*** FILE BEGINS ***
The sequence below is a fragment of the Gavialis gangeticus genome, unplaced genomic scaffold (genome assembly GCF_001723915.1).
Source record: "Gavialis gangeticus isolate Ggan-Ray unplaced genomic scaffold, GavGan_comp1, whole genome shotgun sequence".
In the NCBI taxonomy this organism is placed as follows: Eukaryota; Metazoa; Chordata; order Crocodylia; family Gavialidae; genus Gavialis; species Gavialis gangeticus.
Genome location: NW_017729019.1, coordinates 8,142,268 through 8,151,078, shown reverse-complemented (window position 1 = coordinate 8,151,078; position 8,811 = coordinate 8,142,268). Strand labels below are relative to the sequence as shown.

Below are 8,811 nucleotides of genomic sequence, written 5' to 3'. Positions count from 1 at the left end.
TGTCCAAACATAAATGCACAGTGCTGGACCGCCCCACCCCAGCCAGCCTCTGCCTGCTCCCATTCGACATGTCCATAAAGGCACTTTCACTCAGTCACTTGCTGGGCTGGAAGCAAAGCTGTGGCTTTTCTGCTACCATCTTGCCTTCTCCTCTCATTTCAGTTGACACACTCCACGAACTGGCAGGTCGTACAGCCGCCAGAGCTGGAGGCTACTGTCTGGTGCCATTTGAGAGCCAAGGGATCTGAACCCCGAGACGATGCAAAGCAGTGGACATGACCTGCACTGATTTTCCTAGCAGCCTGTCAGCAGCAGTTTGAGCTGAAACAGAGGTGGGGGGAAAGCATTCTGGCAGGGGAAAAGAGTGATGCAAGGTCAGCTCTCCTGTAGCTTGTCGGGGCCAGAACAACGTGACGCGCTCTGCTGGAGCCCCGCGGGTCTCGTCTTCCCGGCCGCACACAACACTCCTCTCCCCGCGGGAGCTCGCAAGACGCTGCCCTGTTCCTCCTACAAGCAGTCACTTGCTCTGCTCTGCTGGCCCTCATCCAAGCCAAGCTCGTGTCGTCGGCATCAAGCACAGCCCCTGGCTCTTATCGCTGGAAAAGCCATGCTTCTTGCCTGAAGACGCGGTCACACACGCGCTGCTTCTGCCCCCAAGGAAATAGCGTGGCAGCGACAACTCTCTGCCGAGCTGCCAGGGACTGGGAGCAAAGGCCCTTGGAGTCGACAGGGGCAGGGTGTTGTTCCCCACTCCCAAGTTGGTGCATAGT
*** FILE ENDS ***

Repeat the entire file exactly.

The sequence below is a fragment of the Gavialis gangeticus genome, unplaced genomic scaffold (genome assembly GCF_001723915.1).
Source record: "Gavialis gangeticus isolate Ggan-Ray unplaced genomic scaffold, GavGan_comp1, whole genome shotgun sequence".
In the NCBI taxonomy this organism is placed as follows: Eukaryota; Metazoa; Chordata; order Crocodylia; family Gavialidae; genus Gavialis; species Gavialis gangeticus.
Genome location: NW_017729019.1, coordinates 8,142,268 through 8,151,078, shown reverse-complemented (window position 1 = coordinate 8,151,078; position 8,811 = coordinate 8,142,268). Strand labels below are relative to the sequence as shown.

Below are 8,811 nucleotides of genomic sequence, written 5' to 3'. Positions count from 1 at the left end.
TGTCCAAACATAAATGCACAGTGCTGGACCGCCCCACCCCAGCCAGCCTCTGCCTGCTCCCATTCGACATGTCCATAAAGGCACTTTCACTCAGTCACTTGCTGGGCTGGAAGCAAAGCTGTGGCTTTTCTGCTACCATCTTGCCTTCTCCTCTCATTTCAGTTGACACACTCCACGAACTGGCAGGTCGTACAGCCGCCAGAGCTGGAGGCTACTGTCTGGTGCCATTTGAGAGCCAAGGGATCTGAACCCCGAGACGATGCAAAGCAGTGGACATGACCTGCACTGATTTTCCTAGCAGCCTGTCAGCAGCAGTTTGAGCTGAAACAGAGGTGGGGGGAAAGCATTCTGGCAGGGGAAAAGAGTGATGCAAGGTCAGCTCTCCTGTAGCTTGTCGGGGCCAGAACAACGTGACGCGCTCTGCTGGAGCCCCGCGGGTCTCGTCTTCCCGGCCGCACACAACACTCCTCTCCCCGCGGGAGCTCGCAAGACGCTGCCCTGTTCCTCCTACAAGCAGTCACTTGCTCTGCTCTGCTGGCCCTCATCCAAGCCAAGCTCGTGTCGTCGGCATCAAGCACAGCCCCTGGCTCTTATCGCTGGAAAAGCCATGCTTCTTGCCTGAAGACGCGGTCACACACGCGCTGCTTCTGCCCCCAAGGAAATAGCGTGGCAGCGACAACTCTCTGCCGAGCTGCCAGGGACTGGGAGCAAAGGCCCTTGGAGTCGACAGGGGCAGGGTGTTGTTCCCCACTCCCAAGTTGGTGCATAGT